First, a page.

by Gregor Smith
Filmgoers at this year's Maine International Film Festival may notice a number of changes large and small to the Waterville Opera House. The storied theater is winding down a year-and-a-half-long renovation and expansion.
Completed in 1902, the Waterville Opera House has hosted countless countless concerts and stage plays, but by the start of its second century, this grand old theater was showing its age. Indeed, until the start of the current renovation, the only significant upgrade had been the replacement of the seats on the main floor more than a quarter century ago.
Thus, in 2009, Opera House began a $4.9 million fundraising campaign. Thanks in large part to a $2.3 million matching grant from the Harold Alfond Foundation, the organization had raised enough money by the spring of 2011 to start the work. This led to a yearlong closure of the hall, which ended triumphantly with its gala reopening on the last Friday in April.
The changes most visible to theatergoers are in the lobby and in the balcony. The lobby has been expanded and refurbished, with new paint and wainscoting and refinished oak banisters and railings. There are also new restrooms and a concession stand.
In the balcony, the century-old seats have all been replaced. The new seats are more comfortable and are level, so that patrons in the side balconies will no longer feel themselves sliding toward the stage. In addition, the balcony aisles and the staircases leading from the side balconies down to the front of the house have been widened, allowing balcony patrons to leave the theater more quickly and more safely.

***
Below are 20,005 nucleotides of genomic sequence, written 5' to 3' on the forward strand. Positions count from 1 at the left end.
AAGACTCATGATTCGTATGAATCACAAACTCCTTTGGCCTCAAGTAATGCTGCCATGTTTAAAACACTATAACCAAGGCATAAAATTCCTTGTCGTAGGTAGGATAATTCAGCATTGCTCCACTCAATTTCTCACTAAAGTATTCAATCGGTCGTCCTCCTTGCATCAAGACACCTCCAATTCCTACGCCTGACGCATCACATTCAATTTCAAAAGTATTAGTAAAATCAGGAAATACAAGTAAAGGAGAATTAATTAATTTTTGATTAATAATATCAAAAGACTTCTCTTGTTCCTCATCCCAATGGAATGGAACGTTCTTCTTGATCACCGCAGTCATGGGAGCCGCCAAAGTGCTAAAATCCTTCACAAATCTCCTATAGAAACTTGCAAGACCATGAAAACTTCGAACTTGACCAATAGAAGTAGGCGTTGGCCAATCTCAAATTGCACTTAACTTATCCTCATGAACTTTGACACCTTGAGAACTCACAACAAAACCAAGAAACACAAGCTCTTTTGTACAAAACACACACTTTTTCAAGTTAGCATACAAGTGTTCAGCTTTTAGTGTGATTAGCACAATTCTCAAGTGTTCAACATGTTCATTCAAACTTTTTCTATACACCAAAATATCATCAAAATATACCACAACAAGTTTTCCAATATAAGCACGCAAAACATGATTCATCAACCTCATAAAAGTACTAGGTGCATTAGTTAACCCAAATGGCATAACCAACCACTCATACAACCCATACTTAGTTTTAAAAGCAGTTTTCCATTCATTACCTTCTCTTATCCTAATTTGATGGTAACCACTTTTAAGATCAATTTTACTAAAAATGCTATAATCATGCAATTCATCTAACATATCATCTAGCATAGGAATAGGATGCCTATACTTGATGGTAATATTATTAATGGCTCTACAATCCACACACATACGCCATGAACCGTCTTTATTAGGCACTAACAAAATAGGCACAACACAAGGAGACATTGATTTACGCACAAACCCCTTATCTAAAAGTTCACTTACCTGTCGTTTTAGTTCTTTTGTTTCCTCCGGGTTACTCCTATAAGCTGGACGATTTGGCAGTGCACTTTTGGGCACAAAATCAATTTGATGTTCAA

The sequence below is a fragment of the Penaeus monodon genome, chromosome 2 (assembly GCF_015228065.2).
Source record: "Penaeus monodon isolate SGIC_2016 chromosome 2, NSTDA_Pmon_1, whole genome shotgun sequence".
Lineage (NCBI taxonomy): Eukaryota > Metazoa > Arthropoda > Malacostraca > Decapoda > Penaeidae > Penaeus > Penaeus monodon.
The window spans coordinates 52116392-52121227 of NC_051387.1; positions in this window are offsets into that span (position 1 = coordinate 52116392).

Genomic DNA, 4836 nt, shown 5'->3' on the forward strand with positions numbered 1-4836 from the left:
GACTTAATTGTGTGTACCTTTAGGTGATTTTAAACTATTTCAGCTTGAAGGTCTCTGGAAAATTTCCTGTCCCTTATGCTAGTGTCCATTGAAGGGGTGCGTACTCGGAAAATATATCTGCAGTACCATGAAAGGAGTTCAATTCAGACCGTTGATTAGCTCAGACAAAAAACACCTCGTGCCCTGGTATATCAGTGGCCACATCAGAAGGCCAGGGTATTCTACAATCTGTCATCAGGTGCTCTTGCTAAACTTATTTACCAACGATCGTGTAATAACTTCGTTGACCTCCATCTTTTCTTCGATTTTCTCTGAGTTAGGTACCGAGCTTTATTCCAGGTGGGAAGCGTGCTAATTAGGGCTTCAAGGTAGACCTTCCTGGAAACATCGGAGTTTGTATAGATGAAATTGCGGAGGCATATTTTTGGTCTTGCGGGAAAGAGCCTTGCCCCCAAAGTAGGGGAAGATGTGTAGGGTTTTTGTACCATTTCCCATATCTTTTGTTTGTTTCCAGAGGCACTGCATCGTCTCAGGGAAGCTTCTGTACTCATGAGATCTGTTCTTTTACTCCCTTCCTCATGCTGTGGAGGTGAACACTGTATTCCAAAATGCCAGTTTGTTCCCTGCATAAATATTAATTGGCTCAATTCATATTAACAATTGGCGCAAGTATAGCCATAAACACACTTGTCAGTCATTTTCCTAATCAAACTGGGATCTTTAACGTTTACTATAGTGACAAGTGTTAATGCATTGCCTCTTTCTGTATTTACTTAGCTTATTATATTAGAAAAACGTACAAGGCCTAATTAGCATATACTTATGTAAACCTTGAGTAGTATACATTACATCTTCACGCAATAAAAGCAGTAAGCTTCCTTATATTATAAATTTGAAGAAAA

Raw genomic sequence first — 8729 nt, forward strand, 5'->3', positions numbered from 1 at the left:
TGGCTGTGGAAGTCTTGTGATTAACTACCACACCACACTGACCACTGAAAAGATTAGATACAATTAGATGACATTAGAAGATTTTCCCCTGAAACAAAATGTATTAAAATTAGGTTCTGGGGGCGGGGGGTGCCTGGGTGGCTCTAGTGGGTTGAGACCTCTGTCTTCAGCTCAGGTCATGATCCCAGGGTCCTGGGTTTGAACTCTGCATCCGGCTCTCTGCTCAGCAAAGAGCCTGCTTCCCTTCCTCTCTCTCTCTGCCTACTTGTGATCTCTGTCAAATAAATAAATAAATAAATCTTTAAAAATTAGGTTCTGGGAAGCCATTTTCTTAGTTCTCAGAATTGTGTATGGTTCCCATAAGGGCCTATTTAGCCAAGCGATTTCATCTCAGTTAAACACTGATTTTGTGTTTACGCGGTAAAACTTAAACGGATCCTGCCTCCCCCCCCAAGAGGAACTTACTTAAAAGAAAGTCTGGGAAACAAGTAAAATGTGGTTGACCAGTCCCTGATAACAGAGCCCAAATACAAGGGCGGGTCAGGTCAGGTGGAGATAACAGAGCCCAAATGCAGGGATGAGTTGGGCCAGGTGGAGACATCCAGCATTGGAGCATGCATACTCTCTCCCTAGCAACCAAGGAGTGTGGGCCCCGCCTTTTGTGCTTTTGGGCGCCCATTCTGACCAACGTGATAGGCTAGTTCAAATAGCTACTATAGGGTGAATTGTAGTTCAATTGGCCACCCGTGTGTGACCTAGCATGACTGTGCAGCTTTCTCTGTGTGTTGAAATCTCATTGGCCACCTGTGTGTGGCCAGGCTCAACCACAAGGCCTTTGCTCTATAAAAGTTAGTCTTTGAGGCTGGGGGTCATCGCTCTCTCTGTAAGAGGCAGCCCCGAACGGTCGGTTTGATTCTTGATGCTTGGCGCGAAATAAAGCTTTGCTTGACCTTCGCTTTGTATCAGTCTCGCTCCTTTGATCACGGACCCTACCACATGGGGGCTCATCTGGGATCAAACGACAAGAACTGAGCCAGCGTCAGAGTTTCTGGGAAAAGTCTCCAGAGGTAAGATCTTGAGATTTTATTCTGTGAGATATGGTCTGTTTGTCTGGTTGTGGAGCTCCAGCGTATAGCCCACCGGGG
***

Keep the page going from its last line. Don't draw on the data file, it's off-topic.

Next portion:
Another important change will benefit the actors. The three levels of dressing rooms on either side of the stage have been torn down. No longer will actors have to climb rickety wooden stairs to get to small, dingy, waterless changing spaces! New dressing rooms with toilets and showers have been built in a second-story addition on the north side of the building. The rooms are of varying sizes to meet the needs of different casts.
Four other changes will expand the range and number of events the Opera House can offer:
Although the renovations are almost done, the Opera House still needs to raise $600,000. For a donation of $250 or more, you can "buy" a seat and have your name or that of a loved inscribed on a nameplate. If you would like to what your dollars are buying, including the parts of theater that the public normally does not see, you can tour the theater and its backstage during the Taste of Greater Waterville on Wednesday, August 1, at noon or 4:00 p.m.
After MIFF, the rejuvenated venue will host a number of exciting events in the next few months. On July 27 and 28, the Bossov Ballet Theater will present Cinderella, and on August 11, the folk-rock band Cowboy Junkies will play. From July 30 to August 18, there will be three week-long theater camps for children entering grades
On September 12, singer-songwriter Mary Chapin Carpenter will perform, and ten days later, the Colby Faculty Jazz Ensemble and guest artists will present a free tribute to Herbie Hancock. In October, the perennially popular Inland Hospital Fall Pops Concert will return, and just two days after the November election, the singing satirists The Capitol Steps will entertain. Also in November, the theater will present two musicals: Jekyll & Hyde and Scrooge!
To get more information about any of these and other performances and learn about still more Opera House events, you may visit www.operahouse.com or call